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Web Design Master Series Article

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Master Series

Many Actions With One Form Submission

By William Bontrager




There are three ways to make one form "submit" button click do more than one action:

  1. Using the JavaScript onSubmit command to run one or more JavaScript functions before sending the form information to the regular form handling program on the server.
  2. Using JavaScript to select one from among several form handling programs to submit the form information to.
  3. Sending the form information to a form handling program on the server that then posts the form information to other form handling programs.

The above can be combined.

The first two have been covered in earlier articles and tips. I'll mention them briefly, with references.

The last is possible with a brand new Master Series CGI program.

How CGI Works

CGI requires three steps:

  1. The browser sends something to a program on the server.
  2. The program on the server does something, presumably something useful.
  3. The program on the server sends something back to the browser.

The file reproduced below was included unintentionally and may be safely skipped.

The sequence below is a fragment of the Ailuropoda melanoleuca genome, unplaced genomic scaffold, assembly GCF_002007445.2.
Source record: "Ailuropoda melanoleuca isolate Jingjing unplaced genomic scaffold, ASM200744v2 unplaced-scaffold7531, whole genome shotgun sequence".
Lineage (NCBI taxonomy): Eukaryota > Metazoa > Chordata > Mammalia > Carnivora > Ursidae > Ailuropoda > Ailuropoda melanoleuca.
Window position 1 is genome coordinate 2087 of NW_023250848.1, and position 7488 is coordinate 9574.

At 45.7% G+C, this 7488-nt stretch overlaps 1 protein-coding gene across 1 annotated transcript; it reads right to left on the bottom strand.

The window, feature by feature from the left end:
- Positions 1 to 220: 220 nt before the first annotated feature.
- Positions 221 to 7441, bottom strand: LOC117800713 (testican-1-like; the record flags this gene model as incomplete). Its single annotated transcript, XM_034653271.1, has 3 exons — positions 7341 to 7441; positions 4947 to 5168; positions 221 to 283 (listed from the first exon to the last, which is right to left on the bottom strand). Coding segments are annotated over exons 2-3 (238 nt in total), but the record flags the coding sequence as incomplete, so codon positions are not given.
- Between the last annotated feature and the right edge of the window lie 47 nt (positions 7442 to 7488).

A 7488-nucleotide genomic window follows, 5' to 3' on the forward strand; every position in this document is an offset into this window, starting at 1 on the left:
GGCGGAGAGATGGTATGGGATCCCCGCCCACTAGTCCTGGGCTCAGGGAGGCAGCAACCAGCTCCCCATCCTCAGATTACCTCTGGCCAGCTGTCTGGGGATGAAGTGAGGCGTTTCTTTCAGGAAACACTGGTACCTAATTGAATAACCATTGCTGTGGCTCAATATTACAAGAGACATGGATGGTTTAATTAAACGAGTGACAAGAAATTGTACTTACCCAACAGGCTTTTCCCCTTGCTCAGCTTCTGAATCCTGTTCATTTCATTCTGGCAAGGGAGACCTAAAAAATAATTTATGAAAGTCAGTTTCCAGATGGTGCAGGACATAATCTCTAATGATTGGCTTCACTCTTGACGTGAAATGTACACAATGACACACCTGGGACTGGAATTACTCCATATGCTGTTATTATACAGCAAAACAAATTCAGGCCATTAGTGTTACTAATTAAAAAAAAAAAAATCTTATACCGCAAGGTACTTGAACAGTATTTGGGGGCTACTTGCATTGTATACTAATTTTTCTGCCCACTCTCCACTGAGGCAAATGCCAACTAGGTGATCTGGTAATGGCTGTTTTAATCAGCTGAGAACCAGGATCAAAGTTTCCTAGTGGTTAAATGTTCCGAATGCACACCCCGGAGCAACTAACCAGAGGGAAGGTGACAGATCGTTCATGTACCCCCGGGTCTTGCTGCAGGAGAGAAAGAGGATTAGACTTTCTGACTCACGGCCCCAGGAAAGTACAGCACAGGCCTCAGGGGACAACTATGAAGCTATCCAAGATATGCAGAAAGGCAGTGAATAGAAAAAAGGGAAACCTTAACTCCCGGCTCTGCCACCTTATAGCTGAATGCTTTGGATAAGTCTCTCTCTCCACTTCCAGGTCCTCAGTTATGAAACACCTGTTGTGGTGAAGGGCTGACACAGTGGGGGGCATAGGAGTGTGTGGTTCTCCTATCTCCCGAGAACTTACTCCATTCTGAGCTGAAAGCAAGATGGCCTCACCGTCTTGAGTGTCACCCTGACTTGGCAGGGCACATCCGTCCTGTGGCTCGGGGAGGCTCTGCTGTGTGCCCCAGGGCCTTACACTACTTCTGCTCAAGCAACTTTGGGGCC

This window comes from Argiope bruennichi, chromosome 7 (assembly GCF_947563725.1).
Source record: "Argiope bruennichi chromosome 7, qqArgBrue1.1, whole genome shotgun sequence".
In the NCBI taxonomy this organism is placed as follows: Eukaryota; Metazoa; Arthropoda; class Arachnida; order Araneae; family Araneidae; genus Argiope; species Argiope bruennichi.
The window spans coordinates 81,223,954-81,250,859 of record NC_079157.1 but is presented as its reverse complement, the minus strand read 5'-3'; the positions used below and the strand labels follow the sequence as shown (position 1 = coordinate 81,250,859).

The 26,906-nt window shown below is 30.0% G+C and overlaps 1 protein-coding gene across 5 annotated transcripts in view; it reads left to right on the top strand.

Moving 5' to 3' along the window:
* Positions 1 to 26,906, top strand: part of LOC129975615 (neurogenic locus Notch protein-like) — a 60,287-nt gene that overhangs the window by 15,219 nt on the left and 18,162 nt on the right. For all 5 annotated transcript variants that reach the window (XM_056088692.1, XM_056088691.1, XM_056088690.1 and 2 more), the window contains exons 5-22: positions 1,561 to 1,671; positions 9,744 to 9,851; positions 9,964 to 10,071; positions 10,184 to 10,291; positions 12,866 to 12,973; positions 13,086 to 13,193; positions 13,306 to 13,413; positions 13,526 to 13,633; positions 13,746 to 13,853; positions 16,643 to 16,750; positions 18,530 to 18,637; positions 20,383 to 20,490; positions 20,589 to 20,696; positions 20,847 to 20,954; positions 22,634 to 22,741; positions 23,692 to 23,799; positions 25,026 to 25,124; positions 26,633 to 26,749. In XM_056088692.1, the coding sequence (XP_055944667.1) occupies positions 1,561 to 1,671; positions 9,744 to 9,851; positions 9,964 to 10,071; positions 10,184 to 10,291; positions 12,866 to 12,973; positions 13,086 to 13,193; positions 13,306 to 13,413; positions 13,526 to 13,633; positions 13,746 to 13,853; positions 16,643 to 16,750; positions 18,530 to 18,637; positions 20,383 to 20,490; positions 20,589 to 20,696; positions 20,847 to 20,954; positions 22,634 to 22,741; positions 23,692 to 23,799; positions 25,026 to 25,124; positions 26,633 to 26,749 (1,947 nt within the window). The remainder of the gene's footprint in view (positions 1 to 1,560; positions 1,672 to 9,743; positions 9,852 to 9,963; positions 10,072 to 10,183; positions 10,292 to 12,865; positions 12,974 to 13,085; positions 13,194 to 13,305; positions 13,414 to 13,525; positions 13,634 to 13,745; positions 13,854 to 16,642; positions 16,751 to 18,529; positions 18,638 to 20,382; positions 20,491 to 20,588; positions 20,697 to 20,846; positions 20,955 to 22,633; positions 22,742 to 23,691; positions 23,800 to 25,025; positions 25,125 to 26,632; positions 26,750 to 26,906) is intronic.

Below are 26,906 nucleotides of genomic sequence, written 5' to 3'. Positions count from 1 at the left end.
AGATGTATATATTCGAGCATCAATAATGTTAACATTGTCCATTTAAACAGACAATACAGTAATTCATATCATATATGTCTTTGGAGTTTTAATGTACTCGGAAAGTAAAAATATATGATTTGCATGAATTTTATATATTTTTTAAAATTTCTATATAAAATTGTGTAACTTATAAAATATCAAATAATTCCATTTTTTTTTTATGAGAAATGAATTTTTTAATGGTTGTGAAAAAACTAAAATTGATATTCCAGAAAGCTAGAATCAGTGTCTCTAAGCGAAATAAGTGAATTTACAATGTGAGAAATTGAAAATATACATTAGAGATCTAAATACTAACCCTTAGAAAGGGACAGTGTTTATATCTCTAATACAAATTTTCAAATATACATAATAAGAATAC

That's the CGI cycle. The program on the server is called a CGI program because it accepts something from the browser and sends something back to the browser, all according to the CGI protocol.

The CGI protocol is too deep to wade into with this article, but it boils down to the above three steps.

For further light reading on the subject, see the "How CGI Works" article at http://willmaster.com/a/24h/pl.pl?art243a.

Usually, the first step of the CGI cycle is accomplished through the use of a form. Your visitor fills in one or more blanks and clicks a submit button.

Once the submit button is clicked, the form handling program (which is a CGI program) does something with the information it received from the form and then sends something back to the browser.

What's sent back to the browser is commonly a "thank you" page of some kind, a receipt page, a download page, another form, or just an information page. But something must be sent back to the browser or else the browser just sits there waiting for an answer from the CGI program until the browser times out.

If you want to acquire a basic understanding of how forms work and how to use them, see the "HTML Form Tutorial" article at http://willmaster.com/a/24h/pl.pl?art243b

Working Around the One-URL Action Restriction

In the past, form information was submitted to one form handling CGI program on the server. The program URL was specified in the action="___" attribute of the FORM tag. That was all that could be done.

It was all that was required for most web sites.

Some web sites, however, needed more.